I had lunch at RSJ near Waterloo yesterday. In fact, it was lunch plus a chance to meet and present to a group of 16 distinguished elderly ex-IBMers. I don’t normally make distinctions about age, but most of these chaps started work at IBM in the 1950s and 60s. They meet once a quarter to catch up and I was delighted to be asked to spend an hour presenting a rough guide to the web and an introduction to what IBM are doing with virtual worlds.
Speaking to an audience which contained a fair few directors, and are more used to being addressed by past and present chief execs, could have been slightly intimidating; one of them once managed my boss’s boss’s boss’s boss’s boss. They were a really friendly crowd though, and made me feel very welcome. Many of them had spent time in marketing, and the overwhelming message from them to me during dinner was that I should give it a go.
Tomorrow morning I’m heading (back) to Wimbledon to join Ian in bringing the behind-the-scenes story of IBM’s work there to life. We do some very cool things at Wimbledon, and it will be fun going back to the bunker. (Shh.. I’ve also been quietly crafting a Twitterbot for Wimbledon 2007 as well).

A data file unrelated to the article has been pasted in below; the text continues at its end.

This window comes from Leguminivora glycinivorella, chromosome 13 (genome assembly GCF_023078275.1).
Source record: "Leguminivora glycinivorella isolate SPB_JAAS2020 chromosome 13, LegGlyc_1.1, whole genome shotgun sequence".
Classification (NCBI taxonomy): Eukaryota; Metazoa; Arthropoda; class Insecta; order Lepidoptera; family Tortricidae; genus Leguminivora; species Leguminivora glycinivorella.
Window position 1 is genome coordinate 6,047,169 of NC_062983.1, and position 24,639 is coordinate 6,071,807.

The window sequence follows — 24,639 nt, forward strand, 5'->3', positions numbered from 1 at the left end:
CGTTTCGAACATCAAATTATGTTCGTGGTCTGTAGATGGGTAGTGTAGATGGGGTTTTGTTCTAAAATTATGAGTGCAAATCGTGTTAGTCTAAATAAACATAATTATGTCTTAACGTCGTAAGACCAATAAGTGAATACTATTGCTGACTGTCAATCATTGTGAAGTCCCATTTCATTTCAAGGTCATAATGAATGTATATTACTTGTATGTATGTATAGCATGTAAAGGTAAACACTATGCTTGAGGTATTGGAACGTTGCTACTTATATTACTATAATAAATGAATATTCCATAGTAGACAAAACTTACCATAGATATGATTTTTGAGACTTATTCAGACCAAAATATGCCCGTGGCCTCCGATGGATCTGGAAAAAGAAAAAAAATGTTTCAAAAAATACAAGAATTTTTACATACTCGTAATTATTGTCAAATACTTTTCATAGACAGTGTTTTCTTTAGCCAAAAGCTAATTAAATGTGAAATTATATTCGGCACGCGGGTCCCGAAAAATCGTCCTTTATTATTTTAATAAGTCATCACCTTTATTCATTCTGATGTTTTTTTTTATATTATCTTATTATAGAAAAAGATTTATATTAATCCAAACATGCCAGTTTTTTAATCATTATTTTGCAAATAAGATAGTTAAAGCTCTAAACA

One year ago, when I attended Wimbledon to help out with the hospitality, I noted that “there were some excellent conversations, and quite a few people who really seemed to find the whole virtual worlds thing not just unusual, but interesting and potentially useful too”. So much has changed, and so little. A year ago, IBM’s use of virtual worlds boiled down to a few intrepid explorers attempting to show some value in Second Life. Now IBM has a large and popular presence in Second Life, is setting up a metaverse behind the firewall and exploring virtual worlds in all sorts of other places too. It’s been an interesting year.
Update: I shall post something soon, but for now, here are my Wimbledon 2007 photos.